Technology won’t close the achievement gap, writes psychologist Susan Pinker in the New York Times. “Showering students, especially those from struggling families, with networked devices” could widen the class divide, she warns.
In the early 2000s, nearly one million disadvantaged middle-school students were given networked computers. There was “a persistent decline in reading and math scores,” concluded a multi-year study by Duke economists. “What’s worse, the weaker students (boys, African-Americans) were more adversely affected than the rest,” writes Pinker. “When their computers arrived, their reading scores fell off a cliff.”
It’s likely many kids weren’t using the devices to do school work, she speculates. Most people prefer to play games and surf social media sites.
Babies born to low-income parents spend at least 40 percent of their waking hours in front of a screen — more than twice the time spent by middle-class babies. They also get far less cuddling and bantering over family meals than do more privileged children. The give-and-take of these interactions is what predicts robust vocabularies and school success. Apps and videos don’t.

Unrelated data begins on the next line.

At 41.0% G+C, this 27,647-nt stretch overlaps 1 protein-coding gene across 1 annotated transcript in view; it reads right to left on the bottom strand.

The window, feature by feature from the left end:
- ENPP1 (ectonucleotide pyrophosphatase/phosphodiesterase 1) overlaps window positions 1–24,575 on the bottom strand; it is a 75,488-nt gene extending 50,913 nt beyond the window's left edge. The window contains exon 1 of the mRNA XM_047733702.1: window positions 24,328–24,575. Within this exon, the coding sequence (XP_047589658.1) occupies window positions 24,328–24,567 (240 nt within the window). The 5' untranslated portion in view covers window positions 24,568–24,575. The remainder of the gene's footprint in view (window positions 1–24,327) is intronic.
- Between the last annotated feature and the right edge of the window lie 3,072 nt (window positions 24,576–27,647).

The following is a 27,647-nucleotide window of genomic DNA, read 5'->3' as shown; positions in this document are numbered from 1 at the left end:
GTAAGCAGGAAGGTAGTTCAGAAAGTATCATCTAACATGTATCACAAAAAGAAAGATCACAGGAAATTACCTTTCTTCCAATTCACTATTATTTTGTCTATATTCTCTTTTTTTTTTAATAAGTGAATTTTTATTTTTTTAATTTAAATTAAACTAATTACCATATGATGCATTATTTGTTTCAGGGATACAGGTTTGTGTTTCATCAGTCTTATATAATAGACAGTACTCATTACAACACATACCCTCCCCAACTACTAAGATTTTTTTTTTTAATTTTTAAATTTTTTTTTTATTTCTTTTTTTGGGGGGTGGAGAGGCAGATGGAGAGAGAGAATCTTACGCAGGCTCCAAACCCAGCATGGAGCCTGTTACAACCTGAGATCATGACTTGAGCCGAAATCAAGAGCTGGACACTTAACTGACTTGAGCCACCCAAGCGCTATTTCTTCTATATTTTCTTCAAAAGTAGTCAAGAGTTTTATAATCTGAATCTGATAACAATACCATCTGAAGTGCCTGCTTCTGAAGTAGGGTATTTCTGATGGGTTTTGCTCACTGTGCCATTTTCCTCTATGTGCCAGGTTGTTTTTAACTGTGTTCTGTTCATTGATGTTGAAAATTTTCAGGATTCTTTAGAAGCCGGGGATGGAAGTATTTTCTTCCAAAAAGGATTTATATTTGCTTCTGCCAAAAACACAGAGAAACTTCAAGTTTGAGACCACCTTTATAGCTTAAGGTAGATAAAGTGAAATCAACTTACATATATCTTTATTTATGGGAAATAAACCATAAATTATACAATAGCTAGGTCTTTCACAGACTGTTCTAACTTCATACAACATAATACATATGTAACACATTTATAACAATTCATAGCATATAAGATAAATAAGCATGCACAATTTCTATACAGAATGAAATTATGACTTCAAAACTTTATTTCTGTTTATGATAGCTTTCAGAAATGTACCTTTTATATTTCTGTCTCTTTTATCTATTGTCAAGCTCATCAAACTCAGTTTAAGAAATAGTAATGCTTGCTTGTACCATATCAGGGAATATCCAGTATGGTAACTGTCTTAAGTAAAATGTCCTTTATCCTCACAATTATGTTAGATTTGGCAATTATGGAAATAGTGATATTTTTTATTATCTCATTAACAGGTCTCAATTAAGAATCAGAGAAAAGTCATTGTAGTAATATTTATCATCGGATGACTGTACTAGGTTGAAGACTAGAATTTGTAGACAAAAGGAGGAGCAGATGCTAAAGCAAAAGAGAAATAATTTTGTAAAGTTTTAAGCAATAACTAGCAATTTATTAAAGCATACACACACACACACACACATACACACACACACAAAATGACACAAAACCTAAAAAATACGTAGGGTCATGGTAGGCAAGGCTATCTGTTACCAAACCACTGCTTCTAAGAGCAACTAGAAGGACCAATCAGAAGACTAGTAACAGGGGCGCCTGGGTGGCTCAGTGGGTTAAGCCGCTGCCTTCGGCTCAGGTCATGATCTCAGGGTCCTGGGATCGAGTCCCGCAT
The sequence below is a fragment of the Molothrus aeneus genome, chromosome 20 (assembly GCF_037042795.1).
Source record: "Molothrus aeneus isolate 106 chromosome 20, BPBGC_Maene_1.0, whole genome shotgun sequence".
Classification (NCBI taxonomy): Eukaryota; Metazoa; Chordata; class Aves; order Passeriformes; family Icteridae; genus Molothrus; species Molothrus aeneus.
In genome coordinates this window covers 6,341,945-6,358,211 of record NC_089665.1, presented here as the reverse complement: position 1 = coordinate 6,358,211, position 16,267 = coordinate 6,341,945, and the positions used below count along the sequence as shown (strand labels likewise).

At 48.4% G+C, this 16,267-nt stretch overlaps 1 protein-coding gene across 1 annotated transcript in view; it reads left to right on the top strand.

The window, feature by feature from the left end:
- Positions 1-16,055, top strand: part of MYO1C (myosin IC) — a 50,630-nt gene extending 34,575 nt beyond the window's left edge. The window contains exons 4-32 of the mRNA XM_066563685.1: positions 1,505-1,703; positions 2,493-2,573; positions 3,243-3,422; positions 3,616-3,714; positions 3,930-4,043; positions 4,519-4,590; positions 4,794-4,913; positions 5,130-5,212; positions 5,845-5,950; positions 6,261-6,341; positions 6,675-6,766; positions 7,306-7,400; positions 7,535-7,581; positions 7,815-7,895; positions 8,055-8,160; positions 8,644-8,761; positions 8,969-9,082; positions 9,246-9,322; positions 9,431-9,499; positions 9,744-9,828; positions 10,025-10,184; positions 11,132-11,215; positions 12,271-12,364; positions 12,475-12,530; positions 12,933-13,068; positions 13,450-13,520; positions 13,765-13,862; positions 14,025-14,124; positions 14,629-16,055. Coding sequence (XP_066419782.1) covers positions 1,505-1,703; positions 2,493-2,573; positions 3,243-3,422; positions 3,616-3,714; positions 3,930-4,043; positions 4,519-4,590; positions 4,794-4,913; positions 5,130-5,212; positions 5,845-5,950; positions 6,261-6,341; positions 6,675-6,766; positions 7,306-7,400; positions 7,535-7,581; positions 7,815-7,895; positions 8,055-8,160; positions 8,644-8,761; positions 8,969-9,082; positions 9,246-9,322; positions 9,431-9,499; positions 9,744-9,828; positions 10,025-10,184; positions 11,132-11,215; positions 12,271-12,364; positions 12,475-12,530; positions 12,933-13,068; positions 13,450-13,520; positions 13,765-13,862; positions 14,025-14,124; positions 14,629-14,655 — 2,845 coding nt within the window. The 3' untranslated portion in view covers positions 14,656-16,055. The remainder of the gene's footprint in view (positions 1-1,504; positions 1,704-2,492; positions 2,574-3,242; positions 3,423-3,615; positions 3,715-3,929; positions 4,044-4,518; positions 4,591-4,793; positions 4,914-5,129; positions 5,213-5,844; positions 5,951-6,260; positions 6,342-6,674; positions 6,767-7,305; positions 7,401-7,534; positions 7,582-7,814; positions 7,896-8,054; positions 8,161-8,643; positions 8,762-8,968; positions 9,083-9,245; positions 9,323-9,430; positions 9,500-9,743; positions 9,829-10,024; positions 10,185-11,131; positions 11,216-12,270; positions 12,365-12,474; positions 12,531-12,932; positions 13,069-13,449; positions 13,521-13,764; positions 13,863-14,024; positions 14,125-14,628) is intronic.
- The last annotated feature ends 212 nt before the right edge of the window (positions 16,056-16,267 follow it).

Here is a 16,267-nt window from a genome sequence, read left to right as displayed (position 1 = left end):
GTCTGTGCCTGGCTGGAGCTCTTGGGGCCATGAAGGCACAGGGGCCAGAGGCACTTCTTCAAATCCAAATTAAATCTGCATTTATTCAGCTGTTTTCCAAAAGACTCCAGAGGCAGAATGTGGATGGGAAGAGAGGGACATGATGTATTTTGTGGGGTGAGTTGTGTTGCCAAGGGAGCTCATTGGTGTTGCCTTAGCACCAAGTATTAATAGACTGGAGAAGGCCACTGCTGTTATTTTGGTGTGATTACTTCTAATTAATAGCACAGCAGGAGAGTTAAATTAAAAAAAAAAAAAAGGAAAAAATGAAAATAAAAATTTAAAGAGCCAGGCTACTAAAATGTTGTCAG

One Laptop Per Child gives low-cost laptops to poor children so they can “go online and educate themselves — no school or teacher required,” writes Pinker. It hasn’t worked out that way. Children spent more time on games and chat rooms and less time on their homework than before, researchers reported.
In the classroom, “technology can work only when it is deployed as a tool by a terrific, highly trained teacher,” writes Pinker.
The Tech Timeout Academic Challenge asks students to shut down their digital devices for a few days and then discuss or write about their experiences.